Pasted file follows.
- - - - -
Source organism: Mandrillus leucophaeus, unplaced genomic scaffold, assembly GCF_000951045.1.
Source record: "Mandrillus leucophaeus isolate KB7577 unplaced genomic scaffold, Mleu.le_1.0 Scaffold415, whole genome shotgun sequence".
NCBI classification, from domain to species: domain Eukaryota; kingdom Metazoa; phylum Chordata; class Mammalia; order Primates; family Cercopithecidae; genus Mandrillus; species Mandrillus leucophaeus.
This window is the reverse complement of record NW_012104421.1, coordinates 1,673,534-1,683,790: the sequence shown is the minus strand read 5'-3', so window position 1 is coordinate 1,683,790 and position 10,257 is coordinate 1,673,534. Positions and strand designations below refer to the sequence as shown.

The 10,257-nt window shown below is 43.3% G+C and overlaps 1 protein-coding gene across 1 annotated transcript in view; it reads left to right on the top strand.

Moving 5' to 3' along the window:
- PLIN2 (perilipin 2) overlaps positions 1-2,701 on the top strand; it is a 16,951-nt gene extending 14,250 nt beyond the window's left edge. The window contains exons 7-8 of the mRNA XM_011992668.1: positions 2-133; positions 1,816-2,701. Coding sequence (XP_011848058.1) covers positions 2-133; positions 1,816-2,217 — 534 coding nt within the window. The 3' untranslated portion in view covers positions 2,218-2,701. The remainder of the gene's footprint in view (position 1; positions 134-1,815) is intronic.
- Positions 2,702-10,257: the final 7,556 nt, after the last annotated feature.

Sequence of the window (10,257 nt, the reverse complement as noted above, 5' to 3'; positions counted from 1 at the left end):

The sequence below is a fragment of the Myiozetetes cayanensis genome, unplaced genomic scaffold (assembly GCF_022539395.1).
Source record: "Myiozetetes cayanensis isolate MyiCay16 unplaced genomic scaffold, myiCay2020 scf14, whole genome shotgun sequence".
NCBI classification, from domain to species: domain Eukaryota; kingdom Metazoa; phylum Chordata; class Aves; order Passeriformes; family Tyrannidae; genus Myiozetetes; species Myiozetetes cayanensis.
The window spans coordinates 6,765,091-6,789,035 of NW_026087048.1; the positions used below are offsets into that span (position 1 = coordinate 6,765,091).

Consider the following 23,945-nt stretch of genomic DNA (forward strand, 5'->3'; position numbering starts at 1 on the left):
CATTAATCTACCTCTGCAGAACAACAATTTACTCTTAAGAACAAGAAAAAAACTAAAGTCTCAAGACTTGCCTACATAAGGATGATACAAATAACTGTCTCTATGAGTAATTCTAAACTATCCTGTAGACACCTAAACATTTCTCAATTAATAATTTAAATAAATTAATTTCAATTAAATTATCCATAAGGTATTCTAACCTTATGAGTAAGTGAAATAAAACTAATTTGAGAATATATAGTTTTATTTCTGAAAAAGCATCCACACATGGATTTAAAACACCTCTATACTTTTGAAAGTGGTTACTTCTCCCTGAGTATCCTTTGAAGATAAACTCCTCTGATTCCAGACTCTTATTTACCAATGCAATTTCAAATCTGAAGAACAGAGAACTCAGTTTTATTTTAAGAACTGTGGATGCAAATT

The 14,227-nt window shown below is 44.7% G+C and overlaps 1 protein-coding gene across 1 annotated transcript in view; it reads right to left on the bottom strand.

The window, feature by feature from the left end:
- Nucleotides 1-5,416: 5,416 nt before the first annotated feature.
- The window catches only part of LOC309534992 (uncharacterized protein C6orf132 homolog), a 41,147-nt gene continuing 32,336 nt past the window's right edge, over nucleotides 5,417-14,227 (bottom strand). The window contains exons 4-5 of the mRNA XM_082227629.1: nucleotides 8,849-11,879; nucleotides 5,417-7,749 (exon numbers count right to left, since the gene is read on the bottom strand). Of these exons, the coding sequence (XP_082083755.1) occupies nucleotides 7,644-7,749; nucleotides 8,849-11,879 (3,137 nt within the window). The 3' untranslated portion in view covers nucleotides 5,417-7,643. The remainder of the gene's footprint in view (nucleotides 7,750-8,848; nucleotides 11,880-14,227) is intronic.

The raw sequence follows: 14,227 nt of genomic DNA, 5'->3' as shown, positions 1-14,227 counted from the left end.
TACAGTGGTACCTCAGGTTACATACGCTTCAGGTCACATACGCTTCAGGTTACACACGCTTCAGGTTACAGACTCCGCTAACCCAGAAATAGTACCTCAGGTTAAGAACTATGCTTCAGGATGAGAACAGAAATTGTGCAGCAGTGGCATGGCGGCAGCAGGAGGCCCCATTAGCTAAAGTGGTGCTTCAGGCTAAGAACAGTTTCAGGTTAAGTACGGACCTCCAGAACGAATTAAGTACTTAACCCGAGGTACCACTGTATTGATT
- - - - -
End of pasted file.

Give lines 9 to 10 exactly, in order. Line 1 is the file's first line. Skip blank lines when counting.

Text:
Sequence of the window (10,257 nt, the reverse complement as noted above, 5' to 3'; positions counted from 1 at the left end):

The sequence below is a fragment of the Myiozetetes cayanensis genome, unplaced genomic scaffold (assembly GCF_022539395.1).